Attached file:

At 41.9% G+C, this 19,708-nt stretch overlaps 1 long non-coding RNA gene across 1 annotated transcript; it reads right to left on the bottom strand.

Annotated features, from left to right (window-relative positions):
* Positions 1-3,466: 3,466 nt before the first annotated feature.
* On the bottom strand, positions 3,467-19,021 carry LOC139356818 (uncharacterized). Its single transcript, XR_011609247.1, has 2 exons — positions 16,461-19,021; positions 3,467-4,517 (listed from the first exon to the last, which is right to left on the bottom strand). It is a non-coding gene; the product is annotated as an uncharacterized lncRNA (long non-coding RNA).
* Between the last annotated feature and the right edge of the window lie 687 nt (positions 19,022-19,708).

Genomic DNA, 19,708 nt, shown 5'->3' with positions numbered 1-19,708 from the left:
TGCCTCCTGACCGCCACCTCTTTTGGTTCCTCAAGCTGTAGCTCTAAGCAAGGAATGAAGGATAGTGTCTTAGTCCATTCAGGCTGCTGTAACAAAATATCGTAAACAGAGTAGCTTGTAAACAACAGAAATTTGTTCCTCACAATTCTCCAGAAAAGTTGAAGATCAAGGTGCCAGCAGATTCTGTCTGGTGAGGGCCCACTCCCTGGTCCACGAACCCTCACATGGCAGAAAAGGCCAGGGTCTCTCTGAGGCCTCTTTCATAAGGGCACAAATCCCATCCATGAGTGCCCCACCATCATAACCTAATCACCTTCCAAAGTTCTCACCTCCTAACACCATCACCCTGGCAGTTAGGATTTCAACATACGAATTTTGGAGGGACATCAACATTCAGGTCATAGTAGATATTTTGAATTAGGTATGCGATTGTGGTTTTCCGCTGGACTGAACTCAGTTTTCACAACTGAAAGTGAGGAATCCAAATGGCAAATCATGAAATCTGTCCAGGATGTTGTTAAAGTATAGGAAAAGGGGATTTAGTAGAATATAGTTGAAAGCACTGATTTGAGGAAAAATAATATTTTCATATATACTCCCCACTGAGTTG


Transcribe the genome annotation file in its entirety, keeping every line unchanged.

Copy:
At 41.9% G+C, this 19,708-nt stretch overlaps 1 long non-coding RNA gene across 1 annotated transcript; it reads right to left on the bottom strand.

Annotated features, from left to right (window-relative positions):
* Positions 1-3,466: 3,466 nt before the first annotated feature.
* On the bottom strand, positions 3,467-19,021 carry LOC139356818 (uncharacterized). Its single transcript, XR_011609247.1, has 2 exons — positions 16,461-19,021; positions 3,467-4,517 (listed from the first exon to the last, which is right to left on the bottom strand). It is a non-coding gene; the product is annotated as an uncharacterized lncRNA (long non-coding RNA).
* Between the last annotated feature and the right edge of the window lie 687 nt (positions 19,022-19,708).

Genomic DNA, 19,708 nt, shown 5'->3' with positions numbered 1-19,708 from the left:
TGCCTCCTGACCGCCACCTCTTTTGGTTCCTCAAGCTGTAGCTCTAAGCAAGGAATGAAGGATAGTGTCTTAGTCCATTCAGGCTGCTGTAACAAAATATCGTAAACAGAGTAGCTTGTAAACAACAGAAATTTGTTCCTCACAATTCTCCAGAAAAGTTGAAGATCAAGGTGCCAGCAGATTCTGTCTGGTGAGGGCCCACTCCCTGGTCCACGAACCCTCACATGGCAGAAAAGGCCAGGGTCTCTCTGAGGCCTCTTTCATAAGGGCACAAATCCCATCCATGAGTGCCCCACCATCATAACCTAATCACCTTCCAAAGTTCTCACCTCCTAACACCATCACCCTGGCAGTTAGGATTTCAACATACGAATTTTGGAGGGACATCAACATTCAGGTCATAGTAGATATTTTGAATTAGGTATGCGATTGTGGTTTTCCGCTGGACTGAACTCAGTTTTCACAACTGAAAGTGAGGAATCCAAATGGCAAATCATGAAATCTGTCCAGGATGTTGTTAAAGTATAGGAAAAGGGGATTTAGTAGAATATAGTTGAAAGCACTGATTTGAGGAAAAATAATATTTTCATATATACTCCCCACTGAGTTG